Igala Mask


Agbanabo Mask

Carved wood
Early 20th century
Height: 9 ¾ in. (25 cm)

Acquired from Galerie Monbrison, Paris in 1999
Ex private collection, Paris

Yale University Archive GVR : 0129298-01

Price: on request

Western Africa
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According to John Boston in Central Nigeria Unmasked (Berns, Fardon, Kasfi, 2011): "The Igala-speaking peoples live to the southeast of the confluence of the Niger and Benue riverse, and they share a common boundary with the Igbo to the south and the Idoma to the east. Their strategic position has brought them into contact with many other peoples, and they have specific traditions of conflict in the past with Benin and with the Jukun kingdom. Linguistically and culturally, however, they have more in common with the Yoruba, though this underlying similarity does not extend to sharing the Yoruba preference for urban living."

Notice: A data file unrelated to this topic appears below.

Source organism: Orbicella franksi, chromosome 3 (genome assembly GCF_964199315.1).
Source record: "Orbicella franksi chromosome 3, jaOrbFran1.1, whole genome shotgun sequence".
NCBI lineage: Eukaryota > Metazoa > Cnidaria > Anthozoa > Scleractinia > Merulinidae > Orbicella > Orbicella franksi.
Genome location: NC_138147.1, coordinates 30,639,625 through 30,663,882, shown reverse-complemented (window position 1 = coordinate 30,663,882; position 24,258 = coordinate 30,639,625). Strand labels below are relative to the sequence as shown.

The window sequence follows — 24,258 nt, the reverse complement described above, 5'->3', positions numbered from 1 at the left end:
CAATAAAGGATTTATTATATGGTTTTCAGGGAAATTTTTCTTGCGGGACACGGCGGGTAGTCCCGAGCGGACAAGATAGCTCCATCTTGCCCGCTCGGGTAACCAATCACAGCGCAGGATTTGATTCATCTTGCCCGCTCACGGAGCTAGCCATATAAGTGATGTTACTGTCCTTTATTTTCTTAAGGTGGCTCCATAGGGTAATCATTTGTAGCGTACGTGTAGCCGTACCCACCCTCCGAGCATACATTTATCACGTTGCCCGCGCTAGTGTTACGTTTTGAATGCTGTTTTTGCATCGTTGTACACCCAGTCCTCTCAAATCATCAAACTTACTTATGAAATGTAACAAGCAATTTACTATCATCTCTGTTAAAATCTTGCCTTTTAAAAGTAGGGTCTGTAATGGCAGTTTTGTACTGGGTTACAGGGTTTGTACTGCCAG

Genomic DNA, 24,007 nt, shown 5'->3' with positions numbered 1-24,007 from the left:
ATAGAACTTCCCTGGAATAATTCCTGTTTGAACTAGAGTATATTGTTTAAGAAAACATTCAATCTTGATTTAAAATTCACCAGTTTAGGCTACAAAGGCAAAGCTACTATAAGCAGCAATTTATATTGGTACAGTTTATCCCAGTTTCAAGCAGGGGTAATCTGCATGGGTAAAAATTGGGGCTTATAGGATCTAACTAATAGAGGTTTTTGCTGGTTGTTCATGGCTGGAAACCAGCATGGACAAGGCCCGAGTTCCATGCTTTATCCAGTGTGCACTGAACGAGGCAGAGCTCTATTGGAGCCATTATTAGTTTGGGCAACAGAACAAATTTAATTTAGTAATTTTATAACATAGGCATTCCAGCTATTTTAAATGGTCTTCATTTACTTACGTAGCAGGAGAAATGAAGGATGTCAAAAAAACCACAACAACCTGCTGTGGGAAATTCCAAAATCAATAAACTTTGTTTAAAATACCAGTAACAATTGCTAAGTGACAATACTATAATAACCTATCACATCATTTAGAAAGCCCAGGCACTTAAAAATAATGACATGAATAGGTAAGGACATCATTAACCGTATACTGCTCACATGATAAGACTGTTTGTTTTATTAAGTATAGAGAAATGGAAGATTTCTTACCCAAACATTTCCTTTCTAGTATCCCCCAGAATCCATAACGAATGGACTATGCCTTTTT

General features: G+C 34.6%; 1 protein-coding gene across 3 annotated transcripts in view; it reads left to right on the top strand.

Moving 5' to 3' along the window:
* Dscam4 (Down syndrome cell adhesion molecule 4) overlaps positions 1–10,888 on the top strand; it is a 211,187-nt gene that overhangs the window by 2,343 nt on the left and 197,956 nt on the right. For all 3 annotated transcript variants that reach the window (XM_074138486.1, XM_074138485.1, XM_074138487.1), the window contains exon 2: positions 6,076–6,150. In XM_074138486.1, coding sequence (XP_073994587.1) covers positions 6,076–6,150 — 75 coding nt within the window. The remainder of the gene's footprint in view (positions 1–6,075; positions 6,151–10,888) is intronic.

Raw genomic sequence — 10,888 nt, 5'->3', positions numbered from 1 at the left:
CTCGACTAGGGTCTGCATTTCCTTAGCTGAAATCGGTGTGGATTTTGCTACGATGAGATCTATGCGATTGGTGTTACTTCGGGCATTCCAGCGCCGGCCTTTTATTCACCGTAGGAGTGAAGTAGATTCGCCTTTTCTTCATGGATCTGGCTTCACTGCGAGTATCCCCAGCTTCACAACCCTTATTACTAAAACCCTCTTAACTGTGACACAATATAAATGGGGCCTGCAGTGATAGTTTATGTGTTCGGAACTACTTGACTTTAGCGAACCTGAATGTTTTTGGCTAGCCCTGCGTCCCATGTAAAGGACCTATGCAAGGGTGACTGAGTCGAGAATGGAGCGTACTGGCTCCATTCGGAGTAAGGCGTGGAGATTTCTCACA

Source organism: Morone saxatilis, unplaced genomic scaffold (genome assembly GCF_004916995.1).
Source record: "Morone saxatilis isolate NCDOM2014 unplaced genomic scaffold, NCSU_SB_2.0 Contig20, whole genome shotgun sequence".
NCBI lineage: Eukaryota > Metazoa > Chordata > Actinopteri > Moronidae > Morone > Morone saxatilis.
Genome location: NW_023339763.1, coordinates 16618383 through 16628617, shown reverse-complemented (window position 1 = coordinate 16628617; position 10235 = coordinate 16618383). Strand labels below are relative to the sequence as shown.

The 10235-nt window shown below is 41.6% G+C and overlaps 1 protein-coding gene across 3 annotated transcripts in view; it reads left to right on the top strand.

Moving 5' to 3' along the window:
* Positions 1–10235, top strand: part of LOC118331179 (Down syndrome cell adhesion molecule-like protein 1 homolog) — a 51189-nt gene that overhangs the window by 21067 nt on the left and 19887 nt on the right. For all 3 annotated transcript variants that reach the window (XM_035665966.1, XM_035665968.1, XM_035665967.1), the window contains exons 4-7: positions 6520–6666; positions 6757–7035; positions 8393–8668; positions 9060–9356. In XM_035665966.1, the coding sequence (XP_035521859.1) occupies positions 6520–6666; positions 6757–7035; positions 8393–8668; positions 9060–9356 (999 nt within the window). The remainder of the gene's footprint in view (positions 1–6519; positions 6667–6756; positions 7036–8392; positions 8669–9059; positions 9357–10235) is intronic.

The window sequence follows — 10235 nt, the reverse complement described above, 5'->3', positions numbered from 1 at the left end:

Masquerades are central to Igala ritual, and the masks and costumes employed are the most important Igala art forms. The present mask is for the Igala Agbanabo royal masquerade.